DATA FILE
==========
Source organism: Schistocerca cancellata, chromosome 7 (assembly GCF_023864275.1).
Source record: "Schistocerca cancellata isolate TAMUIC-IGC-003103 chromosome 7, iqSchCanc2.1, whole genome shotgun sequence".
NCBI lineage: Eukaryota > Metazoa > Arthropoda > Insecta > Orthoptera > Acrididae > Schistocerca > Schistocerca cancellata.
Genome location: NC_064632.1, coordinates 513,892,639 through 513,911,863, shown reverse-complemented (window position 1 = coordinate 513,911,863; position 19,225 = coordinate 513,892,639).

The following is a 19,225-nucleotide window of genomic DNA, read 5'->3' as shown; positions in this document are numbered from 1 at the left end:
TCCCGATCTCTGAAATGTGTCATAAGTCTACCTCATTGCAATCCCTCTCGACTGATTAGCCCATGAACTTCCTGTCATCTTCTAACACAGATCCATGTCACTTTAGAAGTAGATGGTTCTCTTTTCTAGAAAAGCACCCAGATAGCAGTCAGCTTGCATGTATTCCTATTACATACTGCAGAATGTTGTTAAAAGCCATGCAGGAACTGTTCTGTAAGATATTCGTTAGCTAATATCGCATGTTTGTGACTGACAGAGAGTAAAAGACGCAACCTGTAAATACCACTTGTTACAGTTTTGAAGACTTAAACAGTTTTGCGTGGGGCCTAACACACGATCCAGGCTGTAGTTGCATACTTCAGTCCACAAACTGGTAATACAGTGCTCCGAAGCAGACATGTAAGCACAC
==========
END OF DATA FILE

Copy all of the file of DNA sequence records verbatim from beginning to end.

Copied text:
Source organism: Schistocerca cancellata, chromosome 7 (assembly GCF_023864275.1).
Source record: "Schistocerca cancellata isolate TAMUIC-IGC-003103 chromosome 7, iqSchCanc2.1, whole genome shotgun sequence".
NCBI lineage: Eukaryota > Metazoa > Arthropoda > Insecta > Orthoptera > Acrididae > Schistocerca > Schistocerca cancellata.
Genome location: NC_064632.1, coordinates 513,892,639 through 513,911,863, shown reverse-complemented (window position 1 = coordinate 513,911,863; position 19,225 = coordinate 513,892,639).

The following is a 19,225-nucleotide window of genomic DNA, read 5'->3' as shown; positions in this document are numbered from 1 at the left end:
TCCCGATCTCTGAAATGTGTCATAAGTCTACCTCATTGCAATCCCTCTCGACTGATTAGCCCATGAACTTCCTGTCATCTTCTAACACAGATCCATGTCACTTTAGAAGTAGATGGTTCTCTTTTCTAGAAAAGCACCCAGATAGCAGTCAGCTTGCATGTATTCCTATTACATACTGCAGAATGTTGTTAAAAGCCATGCAGGAACTGTTCTGTAAGATATTCGTTAGCTAATATCGCATGTTTGTGACTGACAGAGAGTAAAAGACGCAACCTGTAAATACCACTTGTTACAGTTTTGAAGACTTAAACAGTTTTGCGTGGGGCCTAACACACGATCCAGGCTGTAGTTGCATACTTCAGTCCACAAACTGGTAATACAGTGCTCCGAAGCAGACATGTAAGCACAC